Asheville’s Top 10 for 2018

2018 has brought forth a bumper crop of superb albums in every genre from artists local (or with strong connections) to Asheville and the surrounding region. Any of these 10 could arguably claim the top spot, and I can immediately think of at least 10 more that would easily warrant inclusion on the list. The pool of talent here is simply that good. Presented in alphabetical order:

Amandla – Laughing Hearts
Technically, Laughing Hearts had a soft release in 2017, but the vinyl version appeared in 2018. Mixing classic soul, rock and other forms, Claude Coleman (who’s also the drummer in Ween) has crafted modern pop for the ages.

Marley Carroll – Flight Patterns [coming soon; external link for now]
A one-man-band project, Flight Patterns hits the sweet spot between organic and synthesized. While Carroll’s earlier releases were delightfully eclectic, bouncing from one style to another, this one is more fully realized and flows even better.

Daydream Creatures – Qalupalik
It’s actually a delight for critics to discover an act that defies categorization. There are hints of everything from the Andrews Sisters to western swing to psychedelic rock and folk on Qalupalik. And somehow all those disparate elements blend seamlessly into a satisfying whole.

Doc Aquatic – Shadowless Man
The band’s bassist Charles Gately calls the Doc Aquatic sound “psych rock, but with a pop sensibility.” If you enjoy the music of Flaming Lips from before they seemed to run out of ideas, Shadowless Man should be your next stop.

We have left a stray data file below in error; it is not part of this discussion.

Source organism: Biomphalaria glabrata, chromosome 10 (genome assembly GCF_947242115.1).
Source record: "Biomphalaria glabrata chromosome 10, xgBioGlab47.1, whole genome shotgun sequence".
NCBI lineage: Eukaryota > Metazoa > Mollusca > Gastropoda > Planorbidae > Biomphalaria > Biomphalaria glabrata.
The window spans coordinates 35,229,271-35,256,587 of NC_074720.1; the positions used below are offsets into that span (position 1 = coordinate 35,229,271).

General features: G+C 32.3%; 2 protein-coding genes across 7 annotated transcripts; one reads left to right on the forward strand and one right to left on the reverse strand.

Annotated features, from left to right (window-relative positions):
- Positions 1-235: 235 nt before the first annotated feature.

Hearts Gone South – Little Things
The success of albums like Hearts Gone South’s latest may – if we’re lucky – spell the beginning of the end for insipid, focus-grouped bro-country. This is the real deal: honky-tonkin’ country and western, done with commitment and authenticity.

Eleanor Underhill – Navigate the Madness
On her staggeringly superb solo debut, the co-front woman of Underhill Rose shows that her musical ideas are simply too wide-ranging to fit into the context of a single project. The wonderfully eclectic and appealing Navigate the Madness is a triumph.

River Whyless – Kindness, A Rebel
On its third full-length, the group’s early foundation in acoustic folk sounds now coexists comfortably with more modern (and sometimes electronic) textures. And the quartet hasn’t made any compromises to reach this point.

Nina Simone – Mood Indigo: The Complete Bethlehem Sessions
The Tryon-born “high priestess of soul” passed away more than 15 years ago, but this new set collects all of the sides she cut for Bethlehem Records. Better still, it’s sourced from the original master tapes.

Jonathan Wilson – Rare Birds
These days he’s based in California, and travels the world as Roger Waters’ lead guitarist. But Wilson’s Spindale upbringing colors his original music. Rare Birds is the epitome of the rock artist synthesizing influences into something original.

The Zealots – Jawbone
It’s impressive to sustain three concurrent creative careers – visual artist, country musician and rocker – and George Terry McDonald does it in style. Jawbone is topical, intelligent and catchy roots-rock of the highest order.